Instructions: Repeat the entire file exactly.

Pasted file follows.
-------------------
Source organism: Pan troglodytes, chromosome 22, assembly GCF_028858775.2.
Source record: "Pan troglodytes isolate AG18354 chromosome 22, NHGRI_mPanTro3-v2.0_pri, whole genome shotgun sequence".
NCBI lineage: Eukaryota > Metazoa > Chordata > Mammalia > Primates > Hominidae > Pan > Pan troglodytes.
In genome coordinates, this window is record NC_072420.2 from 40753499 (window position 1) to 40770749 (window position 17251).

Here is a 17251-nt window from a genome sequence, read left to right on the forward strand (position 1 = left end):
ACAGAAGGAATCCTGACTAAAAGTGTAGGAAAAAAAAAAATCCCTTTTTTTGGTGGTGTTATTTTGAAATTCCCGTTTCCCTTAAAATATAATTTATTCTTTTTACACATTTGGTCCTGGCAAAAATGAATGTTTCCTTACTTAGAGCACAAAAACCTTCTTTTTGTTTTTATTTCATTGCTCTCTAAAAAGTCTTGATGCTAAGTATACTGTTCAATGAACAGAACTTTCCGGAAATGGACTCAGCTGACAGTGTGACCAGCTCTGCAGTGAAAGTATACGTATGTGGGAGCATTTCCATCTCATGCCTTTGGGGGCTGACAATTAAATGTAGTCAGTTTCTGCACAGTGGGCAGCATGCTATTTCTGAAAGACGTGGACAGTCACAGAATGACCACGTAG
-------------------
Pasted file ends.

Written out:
Source organism: Pan troglodytes, chromosome 22, assembly GCF_028858775.2.
Source record: "Pan troglodytes isolate AG18354 chromosome 22, NHGRI_mPanTro3-v2.0_pri, whole genome shotgun sequence".
NCBI lineage: Eukaryota > Metazoa > Chordata > Mammalia > Primates > Hominidae > Pan > Pan troglodytes.
In genome coordinates, this window is record NC_072420.2 from 40753499 (window position 1) to 40770749 (window position 17251).

Here is a 17251-nt window from a genome sequence, read left to right on the forward strand (position 1 = left end):
ACAGAAGGAATCCTGACTAAAAGTGTAGGAAAAAAAAAAATCCCTTTTTTTGGTGGTGTTATTTTGAAATTCCCGTTTCCCTTAAAATATAATTTATTCTTTTTACACATTTGGTCCTGGCAAAAATGAATGTTTCCTTACTTAGAGCACAAAAACCTTCTTTTTGTTTTTATTTCATTGCTCTCTAAAAAGTCTTGATGCTAAGTATACTGTTCAATGAACAGAACTTTCCGGAAATGGACTCAGCTGACAGTGTGACCAGCTCTGCAGTGAAAGTATACGTATGTGGGAGCATTTCCATCTCATGCCTTTGGGGGCTGACAATTAAATGTAGTCAGTTTCTGCACAGTGGGCAGCATGCTATTTCTGAAAGACGTGGACAGTCACAGAATGACCACGTAG